Very little has changed in our culture since Robert Kennedy said in his 1968 speech "The Mindless Menace of Violence" that "we seemingly tolerate a rising level of violence that ignores our common humanity and our claims to civilization alike. We calmly accept newspaper reports of civilian slaughter in far-off lands. We glorify killing on movie and television screens, and call it entertainment. We make it easy for men of all shades of sanity to acquire whatever weapons and ammunition they desire."
Forty years later it is sad to know that our culture continues to be divisive, encouraging hate and fear. Our government continues to spend billions of dollars on weapons and war with very little investment in existing programs to avert violence at its root cause. It is true that we have an increasing number of universities and colleges, including our government agency United States Institute for Peace, which teaches strategies for peace. However, they are grossly underfunded and not fully recognized by our cultural institutions.
It is obvious to many Americans that we need more balance in government that would end the violence at home and stop the march to endless war. A cabinet level Department of Peace and Nonviolence would facilitate the research, funding and implementation of the best practices to reduce violence. Since Dennis Kucinich introduced HR 808 in 2001, thousands of grassroots volunteers have united to lobby their representatives in Congress and the Senate, to educate civil society, governmental and local leaders to see the wisdom of endorsing this bill. It is not surprising that so many cities have now passed resolutions to endorse HR 808. They include such diverse cities as Atlanta, Detroit, Cleveland, Oakland, San Jose, San Francisco, Minneapolis and most recently Los Angeles, the second largest city in the country.
It is also not surprising that people around the world have been inspired by Dennis Kucinich's legislation for a Department of Peace within the U.S. government structure. (I believe he has more recognition abroad than in his own country.) People from at least 30 countries are now working for the same in their countries. Through the work of the Peace Alliance Foundation, together with other grassroots campaigns of the Global Alliance for Ministries and Departments of Peace, three annual global summits have been held to provide a venue with workshops for learning, assistance and collaboration. This year's summit in Japan was attended by about 50 civil-society activists and government officials, from 21 countries and six continents.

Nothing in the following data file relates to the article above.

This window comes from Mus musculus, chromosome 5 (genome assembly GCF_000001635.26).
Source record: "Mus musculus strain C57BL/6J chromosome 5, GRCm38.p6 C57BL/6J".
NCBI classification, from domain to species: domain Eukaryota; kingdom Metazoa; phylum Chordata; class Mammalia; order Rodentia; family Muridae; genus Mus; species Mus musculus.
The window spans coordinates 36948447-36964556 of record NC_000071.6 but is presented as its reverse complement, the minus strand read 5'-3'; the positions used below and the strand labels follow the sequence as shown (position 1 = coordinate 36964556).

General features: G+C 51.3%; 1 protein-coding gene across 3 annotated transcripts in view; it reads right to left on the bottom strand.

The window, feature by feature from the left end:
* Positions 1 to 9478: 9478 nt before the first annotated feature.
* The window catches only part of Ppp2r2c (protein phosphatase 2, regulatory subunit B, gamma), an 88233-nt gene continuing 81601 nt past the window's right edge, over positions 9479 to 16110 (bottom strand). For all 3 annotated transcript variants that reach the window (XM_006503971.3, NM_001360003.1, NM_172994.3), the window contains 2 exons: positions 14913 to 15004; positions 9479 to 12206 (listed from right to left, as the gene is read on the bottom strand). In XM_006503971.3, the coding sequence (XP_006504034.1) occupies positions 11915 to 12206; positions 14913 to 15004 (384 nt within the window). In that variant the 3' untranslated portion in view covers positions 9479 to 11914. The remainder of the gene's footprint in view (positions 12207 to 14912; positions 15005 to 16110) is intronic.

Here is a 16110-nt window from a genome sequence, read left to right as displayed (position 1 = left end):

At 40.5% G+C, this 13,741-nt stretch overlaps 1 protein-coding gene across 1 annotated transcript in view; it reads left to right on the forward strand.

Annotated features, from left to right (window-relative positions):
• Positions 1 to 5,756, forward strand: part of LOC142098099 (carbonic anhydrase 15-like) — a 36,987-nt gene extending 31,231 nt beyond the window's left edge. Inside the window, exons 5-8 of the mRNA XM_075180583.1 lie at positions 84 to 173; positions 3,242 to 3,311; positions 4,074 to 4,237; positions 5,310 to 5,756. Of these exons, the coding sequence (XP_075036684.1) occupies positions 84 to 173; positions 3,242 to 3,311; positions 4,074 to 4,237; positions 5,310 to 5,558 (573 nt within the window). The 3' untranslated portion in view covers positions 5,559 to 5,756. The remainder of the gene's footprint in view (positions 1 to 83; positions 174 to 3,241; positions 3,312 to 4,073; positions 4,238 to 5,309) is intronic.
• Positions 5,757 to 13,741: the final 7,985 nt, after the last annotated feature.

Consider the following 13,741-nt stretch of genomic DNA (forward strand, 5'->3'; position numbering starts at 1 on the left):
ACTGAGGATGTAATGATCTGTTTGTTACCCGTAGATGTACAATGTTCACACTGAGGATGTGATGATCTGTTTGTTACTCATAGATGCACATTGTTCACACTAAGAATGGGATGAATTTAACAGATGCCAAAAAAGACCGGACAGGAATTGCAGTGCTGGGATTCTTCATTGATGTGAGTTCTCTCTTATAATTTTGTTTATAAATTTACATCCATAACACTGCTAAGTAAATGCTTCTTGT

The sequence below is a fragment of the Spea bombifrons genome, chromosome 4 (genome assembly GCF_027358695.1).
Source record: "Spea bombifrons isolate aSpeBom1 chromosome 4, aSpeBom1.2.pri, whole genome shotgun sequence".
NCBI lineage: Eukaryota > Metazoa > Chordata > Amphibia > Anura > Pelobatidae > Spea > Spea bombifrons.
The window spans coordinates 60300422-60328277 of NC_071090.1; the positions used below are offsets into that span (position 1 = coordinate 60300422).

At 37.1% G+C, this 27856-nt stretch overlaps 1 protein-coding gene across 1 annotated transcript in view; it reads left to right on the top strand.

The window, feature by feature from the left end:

Here in Sonoma County, the relationship between the police and the community is increasingly difficult. The challenges are great. Sadly, I believe that we are not using all the skills and tools we have at our disposal to quell disputes before they grow out of control and become violent. We are too ready to buy and use the latest weapons, but seem loathe to prioritize investment in the ongoing training of our "peace officers" in peaceful conflict resolution.
As a society, we choose violence when do not invest in cultural education and nonviolent communication skills in our schools and institutions. We choose violence when we make minorities the scapegoats of crime in a broken system that makes us fear one another. We choose violence when we do not concern ourselves with poverty and illness. We choose violence when we turn a blind eye to the violence of movies, video games, sports, television shows and advertisements.
We choose violence when we invest in companies that make weapons for war and agribusinesses that destroy our environment. We choose violence when we ignore bullying, teasing and insensitive remarks. We choose violence when we only inflict punishment rather than work on restorative justice and when we imprison criminals without offering some form of rehabilitation. This is absurd when we know there are better options to provide human security.
Let's choose to work for peace, to educate ourselves to be the peace we want to see in the world through education in peace studies. Let's choose peace by investing in peace with our creative talents and resources, our energy, time and money.
Please join me in this historical and unstoppable movement. It makes sense.
Maggi Koren is a volunteer for the Peace Alliance, a national educational and lobbying organization campaigning for a culture of peace and the passage of HR 808, which calls for a cabinet level Department of Peace.
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